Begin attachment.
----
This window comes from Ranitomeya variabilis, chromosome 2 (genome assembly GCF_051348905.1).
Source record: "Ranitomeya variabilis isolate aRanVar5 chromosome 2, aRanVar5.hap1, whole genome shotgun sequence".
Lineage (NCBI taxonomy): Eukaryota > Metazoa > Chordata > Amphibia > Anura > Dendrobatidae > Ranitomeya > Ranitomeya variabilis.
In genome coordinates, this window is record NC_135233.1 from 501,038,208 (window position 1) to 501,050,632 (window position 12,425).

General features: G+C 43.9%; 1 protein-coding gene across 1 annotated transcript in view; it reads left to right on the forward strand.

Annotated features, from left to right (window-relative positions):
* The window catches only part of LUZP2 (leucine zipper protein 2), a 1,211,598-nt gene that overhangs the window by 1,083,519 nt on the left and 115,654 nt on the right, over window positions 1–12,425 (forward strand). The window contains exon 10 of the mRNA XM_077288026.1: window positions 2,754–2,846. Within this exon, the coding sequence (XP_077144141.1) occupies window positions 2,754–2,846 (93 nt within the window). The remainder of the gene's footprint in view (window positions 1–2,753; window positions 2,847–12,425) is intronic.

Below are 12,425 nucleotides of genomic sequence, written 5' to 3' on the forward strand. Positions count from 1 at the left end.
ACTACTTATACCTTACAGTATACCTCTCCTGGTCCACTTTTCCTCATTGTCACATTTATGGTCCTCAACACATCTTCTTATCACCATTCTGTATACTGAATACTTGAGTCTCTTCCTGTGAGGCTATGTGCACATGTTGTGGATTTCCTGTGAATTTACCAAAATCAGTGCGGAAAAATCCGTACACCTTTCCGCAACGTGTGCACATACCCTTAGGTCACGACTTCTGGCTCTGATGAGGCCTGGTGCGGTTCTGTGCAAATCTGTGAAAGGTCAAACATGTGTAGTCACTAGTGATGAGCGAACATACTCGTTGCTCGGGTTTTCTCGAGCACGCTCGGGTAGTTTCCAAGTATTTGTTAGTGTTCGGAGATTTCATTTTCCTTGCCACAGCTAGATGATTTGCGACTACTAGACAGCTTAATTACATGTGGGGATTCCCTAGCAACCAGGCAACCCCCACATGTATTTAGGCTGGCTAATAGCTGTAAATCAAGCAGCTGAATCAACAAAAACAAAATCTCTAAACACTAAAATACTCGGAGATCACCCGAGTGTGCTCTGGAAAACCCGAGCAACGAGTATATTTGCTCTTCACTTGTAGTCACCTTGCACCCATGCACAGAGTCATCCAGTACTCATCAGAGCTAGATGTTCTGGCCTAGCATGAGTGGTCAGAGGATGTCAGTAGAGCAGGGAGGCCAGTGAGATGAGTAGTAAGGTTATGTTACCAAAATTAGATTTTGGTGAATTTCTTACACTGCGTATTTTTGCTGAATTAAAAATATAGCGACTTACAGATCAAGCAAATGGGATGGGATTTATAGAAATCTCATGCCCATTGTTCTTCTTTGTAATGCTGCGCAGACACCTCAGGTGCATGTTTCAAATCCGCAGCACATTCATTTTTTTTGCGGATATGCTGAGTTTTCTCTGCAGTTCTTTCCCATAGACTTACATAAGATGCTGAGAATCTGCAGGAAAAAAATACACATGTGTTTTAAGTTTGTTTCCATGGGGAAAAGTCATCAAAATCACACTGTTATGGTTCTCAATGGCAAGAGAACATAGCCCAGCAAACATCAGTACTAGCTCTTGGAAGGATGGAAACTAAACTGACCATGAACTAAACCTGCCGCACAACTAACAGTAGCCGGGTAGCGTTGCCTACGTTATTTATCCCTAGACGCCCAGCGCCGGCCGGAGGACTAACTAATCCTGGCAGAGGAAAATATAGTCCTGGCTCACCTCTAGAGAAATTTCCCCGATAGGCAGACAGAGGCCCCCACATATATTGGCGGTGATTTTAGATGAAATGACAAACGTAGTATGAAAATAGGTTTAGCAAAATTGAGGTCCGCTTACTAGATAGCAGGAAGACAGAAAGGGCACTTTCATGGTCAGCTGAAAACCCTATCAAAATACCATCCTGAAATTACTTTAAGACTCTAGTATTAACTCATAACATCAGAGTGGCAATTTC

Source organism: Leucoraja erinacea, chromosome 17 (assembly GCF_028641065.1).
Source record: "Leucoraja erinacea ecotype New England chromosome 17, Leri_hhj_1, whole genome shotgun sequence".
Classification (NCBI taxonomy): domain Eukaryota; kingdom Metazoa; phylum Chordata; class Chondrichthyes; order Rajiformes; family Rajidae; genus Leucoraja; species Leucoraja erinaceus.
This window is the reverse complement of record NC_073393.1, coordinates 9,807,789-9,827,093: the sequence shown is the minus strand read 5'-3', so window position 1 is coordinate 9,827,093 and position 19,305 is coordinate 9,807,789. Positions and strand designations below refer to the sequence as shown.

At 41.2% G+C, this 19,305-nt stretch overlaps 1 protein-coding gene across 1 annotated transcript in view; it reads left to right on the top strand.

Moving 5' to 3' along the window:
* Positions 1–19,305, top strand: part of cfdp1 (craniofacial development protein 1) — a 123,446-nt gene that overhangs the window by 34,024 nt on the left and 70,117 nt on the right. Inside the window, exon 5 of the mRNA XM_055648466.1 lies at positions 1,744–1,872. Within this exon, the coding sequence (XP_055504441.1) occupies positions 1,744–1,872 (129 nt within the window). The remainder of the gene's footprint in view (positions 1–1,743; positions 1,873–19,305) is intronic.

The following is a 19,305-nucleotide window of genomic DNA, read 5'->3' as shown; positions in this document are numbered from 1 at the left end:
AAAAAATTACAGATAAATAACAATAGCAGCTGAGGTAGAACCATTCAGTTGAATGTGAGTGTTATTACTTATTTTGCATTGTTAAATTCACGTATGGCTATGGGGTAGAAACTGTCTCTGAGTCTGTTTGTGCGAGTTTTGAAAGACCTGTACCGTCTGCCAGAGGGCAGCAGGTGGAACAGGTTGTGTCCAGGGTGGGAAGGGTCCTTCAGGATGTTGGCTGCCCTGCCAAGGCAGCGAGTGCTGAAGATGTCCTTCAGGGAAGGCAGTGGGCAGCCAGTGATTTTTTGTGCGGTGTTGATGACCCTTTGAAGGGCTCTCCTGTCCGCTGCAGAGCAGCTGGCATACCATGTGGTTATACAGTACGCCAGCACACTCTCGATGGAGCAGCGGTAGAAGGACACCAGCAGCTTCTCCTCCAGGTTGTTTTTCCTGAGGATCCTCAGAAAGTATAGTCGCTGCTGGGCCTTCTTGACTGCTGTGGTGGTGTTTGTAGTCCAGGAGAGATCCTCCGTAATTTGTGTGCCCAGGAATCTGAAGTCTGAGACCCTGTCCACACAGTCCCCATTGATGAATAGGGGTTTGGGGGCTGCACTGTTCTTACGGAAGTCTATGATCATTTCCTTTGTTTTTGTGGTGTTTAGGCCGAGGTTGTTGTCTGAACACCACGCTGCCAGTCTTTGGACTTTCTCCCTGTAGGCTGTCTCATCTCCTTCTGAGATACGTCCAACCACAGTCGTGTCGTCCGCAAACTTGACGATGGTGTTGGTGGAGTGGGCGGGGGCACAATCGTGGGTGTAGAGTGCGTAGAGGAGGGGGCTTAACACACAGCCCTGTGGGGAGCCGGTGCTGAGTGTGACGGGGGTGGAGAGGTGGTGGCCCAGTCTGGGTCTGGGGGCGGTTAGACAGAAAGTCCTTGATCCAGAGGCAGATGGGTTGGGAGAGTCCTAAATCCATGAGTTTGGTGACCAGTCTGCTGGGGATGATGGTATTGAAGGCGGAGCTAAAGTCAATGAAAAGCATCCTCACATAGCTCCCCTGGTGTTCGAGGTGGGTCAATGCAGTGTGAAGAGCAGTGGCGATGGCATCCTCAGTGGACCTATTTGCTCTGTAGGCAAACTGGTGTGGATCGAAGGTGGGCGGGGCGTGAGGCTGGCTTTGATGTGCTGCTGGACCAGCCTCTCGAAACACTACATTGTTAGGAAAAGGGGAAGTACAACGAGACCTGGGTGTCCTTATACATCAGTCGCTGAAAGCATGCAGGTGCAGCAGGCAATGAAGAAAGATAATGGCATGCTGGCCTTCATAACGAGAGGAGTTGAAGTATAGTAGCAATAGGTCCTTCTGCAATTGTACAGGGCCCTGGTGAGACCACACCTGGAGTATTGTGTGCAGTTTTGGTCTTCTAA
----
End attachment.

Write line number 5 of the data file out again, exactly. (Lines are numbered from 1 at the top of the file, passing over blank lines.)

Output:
General features: G+C 43.9%; 1 protein-coding gene across 1 annotated transcript in view; it reads left to right on the forward strand.